Competitor Analysis
Analysis of a competitor's SEO performance. A component of ‘Competitor Auditing’. Distinguishable from ‘Competitive Analysis’ and ‘Comparative Analysis’ insofar as it non-comparative, e.g. detailed analysis of only one specific competitor's strengths and weaknesses.
Competitor Auditing
Evaluation of a competitor for position on a search engine results page. Typically counting and assigning values to factors which are presumed to affect SERP rank for a given search expression.
Connected Marketing
Promoting your own organization and site through participation in the sites, forums, blogs, email lists, and other social media networks of other people and other organisations.
Contextual Advertising
Paid search listings that appear on websites other than search engines, typically on pages with content that has been matched by a computer program to the advertising topic.
Contextual Placement
See ‘Contextual Advertising’.
The process by which a user turns a page view into an action desired by a site owner.
Conversion Funnel
A conversion path defined by the site owner or marketing specialist. This path or funnel will typically be defined in and monitored by a tool like Google Analytics. See also ‘Funnel’, ‘Path’ and ‘Conversion’.
Conversion Optimization
See ‘Conversion Optimisation’.
Conversion Path
The sequence of pages and forms that a visitor passes through to complete a defined site goal. Also known as a ‘Conversion Funnel’.
Conversion Rate
The ratio of website visitors who convert page views or visits into actions desired by a site owner, based hints or requests from marketers, advertisers, and content creators, i.e. the number of goal achievements divided by the number of visits or page views.
Conversion Tracking
The process of monitoring defined conversions and conversion funnels.
A small chunk of data sent from a website and stored in a user's web browser. When the user re-visits the same site, the site's software will typically retrieve the data stored in the cookie, thereby reminding the website of the user‘s previous activity. Cookies were originally designed to enable websites to remember the state of the site or application when the user left, or to remember users previous habits, actions and preferences. Such records can remain stored in cookies for months or even years. Cookies cannot carry viruses or install malware on users’ computers but tracking cookies and especially third-party tracking cookies are commonly used to compile long-term records of individuals' browsing histories — a major, and illegal, violation of privacy in many jurisdictions. If you allow search engines to set cookies, the results of queries you make will be strongly biased by the record of your previous browsing history stored in such cookies. Also known as an HTTP Cookie, Web Cookie, or Browser Cookie.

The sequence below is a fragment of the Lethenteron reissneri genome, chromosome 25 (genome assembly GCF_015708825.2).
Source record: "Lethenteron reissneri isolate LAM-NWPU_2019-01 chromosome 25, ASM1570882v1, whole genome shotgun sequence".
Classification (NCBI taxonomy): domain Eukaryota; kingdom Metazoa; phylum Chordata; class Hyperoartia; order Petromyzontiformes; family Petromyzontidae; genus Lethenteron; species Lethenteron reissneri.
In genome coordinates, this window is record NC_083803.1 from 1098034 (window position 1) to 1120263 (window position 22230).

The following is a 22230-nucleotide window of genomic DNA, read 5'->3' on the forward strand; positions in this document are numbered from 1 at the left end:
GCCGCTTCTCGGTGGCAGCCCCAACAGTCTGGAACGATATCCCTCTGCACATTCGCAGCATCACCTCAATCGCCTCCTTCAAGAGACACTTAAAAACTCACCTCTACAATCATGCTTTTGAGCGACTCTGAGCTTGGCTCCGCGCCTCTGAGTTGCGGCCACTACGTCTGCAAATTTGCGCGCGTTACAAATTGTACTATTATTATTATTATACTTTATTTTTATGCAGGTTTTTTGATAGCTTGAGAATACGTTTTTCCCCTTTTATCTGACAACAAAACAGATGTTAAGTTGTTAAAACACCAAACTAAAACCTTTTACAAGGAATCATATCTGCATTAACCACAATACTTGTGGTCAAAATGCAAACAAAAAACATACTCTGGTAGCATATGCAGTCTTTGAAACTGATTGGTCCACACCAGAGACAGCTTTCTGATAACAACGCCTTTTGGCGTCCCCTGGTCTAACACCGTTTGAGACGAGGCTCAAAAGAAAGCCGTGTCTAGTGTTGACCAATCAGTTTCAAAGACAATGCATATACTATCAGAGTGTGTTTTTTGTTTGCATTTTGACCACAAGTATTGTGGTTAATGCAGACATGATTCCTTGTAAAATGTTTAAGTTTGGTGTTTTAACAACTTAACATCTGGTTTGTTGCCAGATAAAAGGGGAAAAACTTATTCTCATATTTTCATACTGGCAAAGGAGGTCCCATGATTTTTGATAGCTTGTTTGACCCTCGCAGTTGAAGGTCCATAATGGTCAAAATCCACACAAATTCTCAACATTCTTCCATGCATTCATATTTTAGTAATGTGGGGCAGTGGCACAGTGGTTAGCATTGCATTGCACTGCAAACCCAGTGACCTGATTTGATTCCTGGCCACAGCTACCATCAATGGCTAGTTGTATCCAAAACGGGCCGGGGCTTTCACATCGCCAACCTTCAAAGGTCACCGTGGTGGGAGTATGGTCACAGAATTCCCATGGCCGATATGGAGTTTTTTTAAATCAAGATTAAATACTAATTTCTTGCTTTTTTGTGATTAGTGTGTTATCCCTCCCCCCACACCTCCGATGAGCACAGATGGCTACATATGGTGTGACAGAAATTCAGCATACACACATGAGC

Cost Per Acquisition
The average cost of acquiring a single visitor or customer.
Cost Per Action
See ‘Pay Per Click’.
Cost Per Click
The charge paid by the advertiser for every click through a Pay per Click (PPC) advert on a search engine result page. The charge is typically proportional to the competition for associating adverts with a given search term.
Cost Per Conversion
The average cost of achieving a site goal, or conversion.
Cost Per Impression
A Google payment plan, in which the advertiser pays per thousand page impressions that the advert receives, i.e. pay per view, rather than pay per click. Often referred to as CPM.
Cost Per Thousand
The cost of using some media channel to reach one thousand people or households. A very popular metric in traditional advertising. Often abbreviated as CPM. CPM is also used by Google to indicate the cost per thousand page impressions that an advert appears on.
See ‘Cost Per Acquisition’.
See ‘Cost per Click’.
See ‘Cost Per Impression’ and ‘Cost Per Thousand’.
A computer program which follows links within and between websites, gathering data for the crawler's owner or creator.
See ‘Cascading Stylesheets’.
See ‘Click-through Rate’.